It’s fine to launch users automatically into the presentation, but give them an escape hatch to use if they get bored or want to skip ahead to another section. Make it easy for them to go backwards to double-check something they might have missed.

If I weren’t trying to evaluate eBusiness cards for communications purposes, I wouldn’t have opened more than half of the ones I receive from vendors, simply because getting started or getting around was just too difficult.

No. 8: Don’t worry about perfection the first time out, and don’t make this harder than it is.

Use the software and tools you already have at your disposal. If you have PowerPoint, ShockWave, Dreamweaver, or other similar programs, a CD burner, digital photographs, a color printer, and Avery labels, you should be able to handle all of this in-house except for getting the actual CDs cut down to business card size.

If you think of this project as simply creating the modern-day equivalent of the business or calling card, you won’t get too caught up in producing the War and Peace of multimedia presentations.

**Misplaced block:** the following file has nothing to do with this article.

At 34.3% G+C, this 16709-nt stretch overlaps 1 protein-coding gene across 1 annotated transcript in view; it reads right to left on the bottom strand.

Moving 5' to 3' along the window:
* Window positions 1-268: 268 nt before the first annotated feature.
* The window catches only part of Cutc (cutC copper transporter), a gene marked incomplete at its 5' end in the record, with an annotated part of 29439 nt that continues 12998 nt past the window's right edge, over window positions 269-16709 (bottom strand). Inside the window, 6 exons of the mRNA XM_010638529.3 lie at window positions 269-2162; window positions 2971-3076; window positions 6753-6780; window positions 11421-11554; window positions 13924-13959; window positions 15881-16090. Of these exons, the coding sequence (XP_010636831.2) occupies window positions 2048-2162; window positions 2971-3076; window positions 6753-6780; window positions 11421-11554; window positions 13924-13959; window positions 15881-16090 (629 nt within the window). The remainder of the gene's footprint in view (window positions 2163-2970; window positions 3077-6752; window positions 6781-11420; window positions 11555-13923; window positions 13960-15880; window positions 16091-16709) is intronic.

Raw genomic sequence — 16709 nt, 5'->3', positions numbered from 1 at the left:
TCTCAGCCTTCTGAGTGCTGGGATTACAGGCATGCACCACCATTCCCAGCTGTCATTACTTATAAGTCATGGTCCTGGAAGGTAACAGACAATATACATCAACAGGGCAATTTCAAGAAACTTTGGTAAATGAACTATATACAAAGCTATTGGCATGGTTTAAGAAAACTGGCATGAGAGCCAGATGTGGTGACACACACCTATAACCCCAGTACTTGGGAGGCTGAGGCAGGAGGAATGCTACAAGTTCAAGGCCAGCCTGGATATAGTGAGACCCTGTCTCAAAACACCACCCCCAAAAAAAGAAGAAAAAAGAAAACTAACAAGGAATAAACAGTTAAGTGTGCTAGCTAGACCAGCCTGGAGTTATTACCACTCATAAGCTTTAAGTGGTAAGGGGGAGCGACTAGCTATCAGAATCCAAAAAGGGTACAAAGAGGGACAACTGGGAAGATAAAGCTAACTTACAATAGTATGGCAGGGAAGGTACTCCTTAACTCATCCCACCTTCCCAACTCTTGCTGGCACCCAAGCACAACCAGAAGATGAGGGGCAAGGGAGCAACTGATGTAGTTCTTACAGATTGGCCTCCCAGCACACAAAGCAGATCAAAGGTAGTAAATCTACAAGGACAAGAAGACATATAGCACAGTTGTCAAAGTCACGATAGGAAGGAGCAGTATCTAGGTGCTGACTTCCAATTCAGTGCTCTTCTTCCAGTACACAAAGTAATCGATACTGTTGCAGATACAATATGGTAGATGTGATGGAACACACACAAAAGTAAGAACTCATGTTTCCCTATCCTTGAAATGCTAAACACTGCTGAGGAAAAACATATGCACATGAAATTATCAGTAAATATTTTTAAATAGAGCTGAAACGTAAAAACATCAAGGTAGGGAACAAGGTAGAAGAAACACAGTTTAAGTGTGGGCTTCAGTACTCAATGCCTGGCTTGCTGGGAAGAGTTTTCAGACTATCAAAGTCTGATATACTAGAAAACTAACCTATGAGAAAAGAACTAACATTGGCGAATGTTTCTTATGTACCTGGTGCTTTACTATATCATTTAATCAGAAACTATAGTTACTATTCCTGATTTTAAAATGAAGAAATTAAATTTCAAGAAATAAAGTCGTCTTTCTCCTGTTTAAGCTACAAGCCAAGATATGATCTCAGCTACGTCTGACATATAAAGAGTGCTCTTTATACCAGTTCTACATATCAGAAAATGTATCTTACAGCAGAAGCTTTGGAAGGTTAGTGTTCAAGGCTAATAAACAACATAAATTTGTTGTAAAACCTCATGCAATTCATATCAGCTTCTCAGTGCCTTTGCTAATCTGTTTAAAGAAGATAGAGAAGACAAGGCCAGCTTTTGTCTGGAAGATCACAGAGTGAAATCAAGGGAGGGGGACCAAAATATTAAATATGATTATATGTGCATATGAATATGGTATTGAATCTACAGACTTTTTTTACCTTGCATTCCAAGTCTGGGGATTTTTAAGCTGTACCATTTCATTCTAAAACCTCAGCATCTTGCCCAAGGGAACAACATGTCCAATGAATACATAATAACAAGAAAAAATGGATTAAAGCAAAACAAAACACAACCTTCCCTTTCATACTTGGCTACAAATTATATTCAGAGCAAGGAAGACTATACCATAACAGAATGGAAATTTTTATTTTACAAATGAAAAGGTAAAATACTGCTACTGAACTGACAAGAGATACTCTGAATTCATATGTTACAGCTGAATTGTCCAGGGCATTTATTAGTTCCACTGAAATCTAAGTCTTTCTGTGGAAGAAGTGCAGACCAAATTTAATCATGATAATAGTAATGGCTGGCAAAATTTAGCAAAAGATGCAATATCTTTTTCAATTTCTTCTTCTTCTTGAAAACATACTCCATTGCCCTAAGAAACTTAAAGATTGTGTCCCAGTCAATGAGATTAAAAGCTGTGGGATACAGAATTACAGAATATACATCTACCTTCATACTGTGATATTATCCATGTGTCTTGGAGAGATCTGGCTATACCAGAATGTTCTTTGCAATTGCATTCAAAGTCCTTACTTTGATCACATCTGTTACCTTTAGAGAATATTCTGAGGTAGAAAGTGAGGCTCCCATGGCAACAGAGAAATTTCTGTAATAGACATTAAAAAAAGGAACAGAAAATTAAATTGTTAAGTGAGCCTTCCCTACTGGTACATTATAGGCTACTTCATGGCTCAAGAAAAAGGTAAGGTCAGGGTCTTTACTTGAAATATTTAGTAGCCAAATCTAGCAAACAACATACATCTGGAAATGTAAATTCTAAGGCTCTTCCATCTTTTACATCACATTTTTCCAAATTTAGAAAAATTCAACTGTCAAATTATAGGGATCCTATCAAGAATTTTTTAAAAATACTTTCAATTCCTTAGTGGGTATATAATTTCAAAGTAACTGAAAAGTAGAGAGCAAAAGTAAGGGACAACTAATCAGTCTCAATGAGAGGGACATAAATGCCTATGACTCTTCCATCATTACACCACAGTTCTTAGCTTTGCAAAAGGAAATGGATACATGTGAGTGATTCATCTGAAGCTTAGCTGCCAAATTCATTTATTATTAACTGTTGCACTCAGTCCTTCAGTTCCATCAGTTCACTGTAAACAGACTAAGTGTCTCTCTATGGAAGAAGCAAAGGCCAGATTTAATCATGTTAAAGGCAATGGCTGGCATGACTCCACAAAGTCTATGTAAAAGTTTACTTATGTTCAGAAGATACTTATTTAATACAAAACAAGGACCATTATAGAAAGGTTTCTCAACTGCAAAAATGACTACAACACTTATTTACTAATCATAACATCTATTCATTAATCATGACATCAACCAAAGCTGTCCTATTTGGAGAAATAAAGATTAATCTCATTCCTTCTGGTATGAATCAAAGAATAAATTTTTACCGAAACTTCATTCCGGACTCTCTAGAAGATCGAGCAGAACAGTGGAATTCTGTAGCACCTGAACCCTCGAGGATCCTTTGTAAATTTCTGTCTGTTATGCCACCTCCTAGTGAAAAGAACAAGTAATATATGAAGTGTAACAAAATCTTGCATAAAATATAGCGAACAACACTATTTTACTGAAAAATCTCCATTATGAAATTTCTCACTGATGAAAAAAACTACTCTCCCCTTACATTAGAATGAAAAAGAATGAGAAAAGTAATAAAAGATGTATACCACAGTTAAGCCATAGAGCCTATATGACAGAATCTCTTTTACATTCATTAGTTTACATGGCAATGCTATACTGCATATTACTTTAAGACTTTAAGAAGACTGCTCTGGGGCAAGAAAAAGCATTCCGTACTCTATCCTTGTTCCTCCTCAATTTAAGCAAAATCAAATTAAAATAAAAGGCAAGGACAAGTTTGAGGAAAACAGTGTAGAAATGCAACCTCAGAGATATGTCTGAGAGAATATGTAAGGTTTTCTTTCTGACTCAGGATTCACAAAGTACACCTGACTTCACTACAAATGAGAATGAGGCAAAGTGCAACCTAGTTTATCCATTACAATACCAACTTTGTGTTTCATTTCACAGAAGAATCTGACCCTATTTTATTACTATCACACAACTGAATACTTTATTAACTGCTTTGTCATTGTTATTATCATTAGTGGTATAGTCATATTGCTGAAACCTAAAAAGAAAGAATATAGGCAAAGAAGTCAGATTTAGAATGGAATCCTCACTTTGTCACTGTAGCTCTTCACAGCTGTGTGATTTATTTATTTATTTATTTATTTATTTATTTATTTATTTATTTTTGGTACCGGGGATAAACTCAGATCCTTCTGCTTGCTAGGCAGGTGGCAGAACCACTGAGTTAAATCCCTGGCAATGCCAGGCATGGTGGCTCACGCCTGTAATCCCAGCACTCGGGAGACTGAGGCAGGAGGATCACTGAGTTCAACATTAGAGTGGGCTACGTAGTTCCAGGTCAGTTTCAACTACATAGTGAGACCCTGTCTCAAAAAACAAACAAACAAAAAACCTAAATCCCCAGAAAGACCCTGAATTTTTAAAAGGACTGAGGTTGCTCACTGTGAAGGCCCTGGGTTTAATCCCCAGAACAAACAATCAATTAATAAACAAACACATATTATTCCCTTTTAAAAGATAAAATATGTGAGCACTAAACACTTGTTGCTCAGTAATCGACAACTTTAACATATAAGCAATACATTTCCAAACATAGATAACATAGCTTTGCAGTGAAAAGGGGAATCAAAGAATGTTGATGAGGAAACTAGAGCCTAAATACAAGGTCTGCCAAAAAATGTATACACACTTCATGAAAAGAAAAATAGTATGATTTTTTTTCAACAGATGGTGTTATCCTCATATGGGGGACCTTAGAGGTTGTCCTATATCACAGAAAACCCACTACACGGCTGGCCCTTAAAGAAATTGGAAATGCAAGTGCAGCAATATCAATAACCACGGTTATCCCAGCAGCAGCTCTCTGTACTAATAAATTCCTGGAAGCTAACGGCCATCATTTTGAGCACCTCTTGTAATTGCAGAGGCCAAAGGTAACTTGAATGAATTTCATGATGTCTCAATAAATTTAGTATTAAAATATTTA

Your end product should be crisp, clean, clear, and concise (one to three minutes tops). Like traditional business cards, this is a throwaway item, and something you’ll want to refresh and update continually.

Until you know what works (and what doesn’t), have a small number of CDs burned and then give them out like candy. Invite feedback on what could be improved.

No. 9: Use formats and software that most people have, without having to download a lot of plug-ins or other stuff. Again, for most folks, time is one of their most valuable and fleeting assets.

PowerPoint is incredibly common today, especially now that it comes loaded in the Microsoft Office Suite. If I have to download Shockwave, I just might not get around to it.

No. 10: Before you begin, get as many samples as you can. Try to replicate what works well and avoid what doesn’t.

If you or a colleague are going to an educational conference in the near future, stop by every vendor’s booth and collect its eBusiness card. Find out who was responsible for producing it, and see if you can call or eMail this person for advice. As with most aspects of effective communication, a little research goes a long way.

Finally, if you come across any great samples or if you develop a stellar eBusiness card yourself, please send me a copy. I’d love to highlight your successes and share your tips and strategies with other school leaders across the country. You can email me directly at n.carr@cms.k12.nc.us.